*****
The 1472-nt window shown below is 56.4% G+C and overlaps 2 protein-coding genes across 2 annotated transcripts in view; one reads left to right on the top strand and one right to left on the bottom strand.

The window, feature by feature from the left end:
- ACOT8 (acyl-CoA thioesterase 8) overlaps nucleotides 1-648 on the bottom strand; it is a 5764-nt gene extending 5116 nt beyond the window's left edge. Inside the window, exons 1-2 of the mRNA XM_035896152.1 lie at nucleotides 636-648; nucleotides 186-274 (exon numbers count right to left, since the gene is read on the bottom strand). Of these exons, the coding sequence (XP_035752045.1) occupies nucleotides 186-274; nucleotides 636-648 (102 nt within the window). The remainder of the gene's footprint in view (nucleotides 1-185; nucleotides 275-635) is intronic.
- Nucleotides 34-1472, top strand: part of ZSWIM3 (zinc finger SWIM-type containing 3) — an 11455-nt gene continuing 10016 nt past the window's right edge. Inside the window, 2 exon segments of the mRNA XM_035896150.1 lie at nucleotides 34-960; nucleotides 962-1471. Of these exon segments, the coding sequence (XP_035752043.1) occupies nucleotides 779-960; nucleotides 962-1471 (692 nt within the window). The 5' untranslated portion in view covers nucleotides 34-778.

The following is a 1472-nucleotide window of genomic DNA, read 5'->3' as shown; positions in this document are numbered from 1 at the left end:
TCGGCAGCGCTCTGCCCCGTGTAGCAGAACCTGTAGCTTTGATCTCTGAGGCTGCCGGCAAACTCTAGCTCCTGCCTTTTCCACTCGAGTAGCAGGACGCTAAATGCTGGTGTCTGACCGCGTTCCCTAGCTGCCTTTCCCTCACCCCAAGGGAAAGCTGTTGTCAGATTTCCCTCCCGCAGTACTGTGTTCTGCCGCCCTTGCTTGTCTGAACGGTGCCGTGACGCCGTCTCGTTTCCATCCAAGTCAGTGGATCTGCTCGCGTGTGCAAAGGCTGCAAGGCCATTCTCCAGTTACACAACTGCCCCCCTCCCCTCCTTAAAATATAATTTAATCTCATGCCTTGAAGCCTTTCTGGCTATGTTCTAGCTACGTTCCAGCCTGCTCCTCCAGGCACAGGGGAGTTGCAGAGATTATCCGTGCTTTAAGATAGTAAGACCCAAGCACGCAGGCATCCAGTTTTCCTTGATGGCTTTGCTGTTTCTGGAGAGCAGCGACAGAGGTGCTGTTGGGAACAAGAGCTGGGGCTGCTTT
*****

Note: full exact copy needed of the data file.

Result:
The 1472-nt window shown below is 56.4% G+C and overlaps 2 protein-coding genes across 2 annotated transcripts in view; one reads left to right on the top strand and one right to left on the bottom strand.

The window, feature by feature from the left end:
- ACOT8 (acyl-CoA thioesterase 8) overlaps nucleotides 1-648 on the bottom strand; it is a 5764-nt gene extending 5116 nt beyond the window's left edge. Inside the window, exons 1-2 of the mRNA XM_035896152.1 lie at nucleotides 636-648; nucleotides 186-274 (exon numbers count right to left, since the gene is read on the bottom strand). Of these exons, the coding sequence (XP_035752045.1) occupies nucleotides 186-274; nucleotides 636-648 (102 nt within the window). The remainder of the gene's footprint in view (nucleotides 1-185; nucleotides 275-635) is intronic.
- Nucleotides 34-1472, top strand: part of ZSWIM3 (zinc finger SWIM-type containing 3) — an 11455-nt gene continuing 10016 nt past the window's right edge. Inside the window, 2 exon segments of the mRNA XM_035896150.1 lie at nucleotides 34-960; nucleotides 962-1471. Of these exon segments, the coding sequence (XP_035752043.1) occupies nucleotides 779-960; nucleotides 962-1471 (692 nt within the window). The 5' untranslated portion in view covers nucleotides 34-778.

The following is a 1472-nucleotide window of genomic DNA, read 5'->3' as shown; positions in this document are numbered from 1 at the left end:
TCGGCAGCGCTCTGCCCCGTGTAGCAGAACCTGTAGCTTTGATCTCTGAGGCTGCCGGCAAACTCTAGCTCCTGCCTTTTCCACTCGAGTAGCAGGACGCTAAATGCTGGTGTCTGACCGCGTTCCCTAGCTGCCTTTCCCTCACCCCAAGGGAAAGCTGTTGTCAGATTTCCCTCCCGCAGTACTGTGTTCTGCCGCCCTTGCTTGTCTGAACGGTGCCGTGACGCCGTCTCGTTTCCATCCAAGTCAGTGGATCTGCTCGCGTGTGCAAAGGCTGCAAGGCCATTCTCCAGTTACACAACTGCCCCCCTCCCCTCCTTAAAATATAATTTAATCTCATGCCTTGAAGCCTTTCTGGCTATGTTCTAGCTACGTTCCAGCCTGCTCCTCCAGGCACAGGGGAGTTGCAGAGATTATCCGTGCTTTAAGATAGTAAGACCCAAGCACGCAGGCATCCAGTTTTCCTTGATGGCTTTGCTGTTTCTGGAGAGCAGCGACAGAGGTGCTGTTGGGAACAAGAGCTGGGGCTGCTTT